MapMyCultureSandyIslandKayaksEmily15may09dpi96

Will: Emily, you are a 4th-year Visual Arts student and a research assistant for the Small Cities CURA?

Emily: I am, and over the years, the two have become increasingly interwoven. My role as a research assistant has been primarily to make research visible through audio/video presentations, websites, posters, and other digital and print media. I have had the opportunity to become involved in various projects, all of which are interdisciplinary collaborations between community and university researchers. This environment has fostered a keen interest in community art practices and has led me to facilitate workshops and exhibitions that encourage collaborative art-making and storytelling in the gallery space. The CURA has also taught me about the role of artists-as-researchers, which has been incredibly influential in my studies.

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Will: Tell me about the new website. First of all, who do you think accesses the site? And why are websites like this important?

Emily: The Small Cities CURA links community and university researchers locally, nationally and internationally. I think that our users are primarily made up of this varied and diverse group of researchers, as well as individuals who are interested in the culture of small cities. Websites such as ours provide a space to unify the various projects and to document and display research in progress. A key aspect of the Small Cities CURA is artistic research, which in my role includes making research visible and accessible to as wide an audience as possible. It is my hope that this website serves that purpose.

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Will: What tools did you use to design and construct the site?

Emily: I used Photoshop for the layout and Flash for the construction. I used Lynda.com to learn how to do both.

Will: Talk about its design, if you would: What was your vision for the site in terms of form and function?

Emily: I think websites should act as frames for their content: they should be clean and organized, and not get in the way of what you’re trying to deliver. Our site has a lot of content, and it was important to me to create one that could deliver all of that information without becoming overwhelming.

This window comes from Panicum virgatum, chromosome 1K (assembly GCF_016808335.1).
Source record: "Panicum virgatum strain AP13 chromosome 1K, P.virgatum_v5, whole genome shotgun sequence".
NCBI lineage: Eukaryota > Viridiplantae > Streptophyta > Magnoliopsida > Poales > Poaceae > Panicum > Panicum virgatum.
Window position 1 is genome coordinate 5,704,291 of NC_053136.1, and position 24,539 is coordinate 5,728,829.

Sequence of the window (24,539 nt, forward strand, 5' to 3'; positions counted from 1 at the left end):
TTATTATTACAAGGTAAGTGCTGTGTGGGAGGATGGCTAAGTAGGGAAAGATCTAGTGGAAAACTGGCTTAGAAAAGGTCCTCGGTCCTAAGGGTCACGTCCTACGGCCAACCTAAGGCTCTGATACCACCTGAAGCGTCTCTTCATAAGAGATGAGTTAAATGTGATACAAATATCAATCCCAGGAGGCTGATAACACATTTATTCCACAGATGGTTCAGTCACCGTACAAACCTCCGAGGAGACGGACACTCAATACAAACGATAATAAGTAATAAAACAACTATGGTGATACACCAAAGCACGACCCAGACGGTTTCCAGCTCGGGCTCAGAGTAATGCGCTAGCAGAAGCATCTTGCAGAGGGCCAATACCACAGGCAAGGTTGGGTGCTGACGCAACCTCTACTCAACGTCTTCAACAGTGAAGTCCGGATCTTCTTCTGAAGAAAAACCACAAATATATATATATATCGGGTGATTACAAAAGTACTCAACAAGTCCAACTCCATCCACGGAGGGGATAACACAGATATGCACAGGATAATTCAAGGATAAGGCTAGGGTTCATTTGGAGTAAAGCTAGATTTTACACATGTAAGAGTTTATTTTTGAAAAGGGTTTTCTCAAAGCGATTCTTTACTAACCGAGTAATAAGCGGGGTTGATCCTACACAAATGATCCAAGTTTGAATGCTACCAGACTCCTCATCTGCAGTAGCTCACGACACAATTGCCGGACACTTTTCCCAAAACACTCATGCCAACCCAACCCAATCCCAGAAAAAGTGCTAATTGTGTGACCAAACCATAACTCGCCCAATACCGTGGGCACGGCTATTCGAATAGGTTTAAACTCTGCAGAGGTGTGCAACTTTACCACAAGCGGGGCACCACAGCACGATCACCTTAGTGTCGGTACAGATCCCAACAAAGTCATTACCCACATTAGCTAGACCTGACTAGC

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Will: It’s my understanding that, as a web designer, you are largely self-taught. What does such a learning process involve? What resources did you access, and how does your work as a CURA Research Assistant relate to your studies in Visual Arts?

Emily: When I started work with the Small Cities CURA in 2008, I knew very little about digital design. Through my work here, I have had access to numerous learning resources—skilled professionals, technical manuals and online tutorials such as those at Lynda.com—to a space equipped with computers and professional-grade software, and, more importantly, have been encouraged to explore and learn as much with these tools as I can. As with any artistic endeavour, you learn through demonstration and experimentation. Over my time here, I have had ample opportunity to work with talented people eager to share their knowledge and have been given unlimited space to experiment and find my own style. Digital design is a vital skill for visual artists, but it isn’t taught within our program. Being employed as a CURA Research Assistant has enabled me to develop these skills in tandem with my studies, and the two have fed each other. I don’t think that either experience would have been as rich on its own.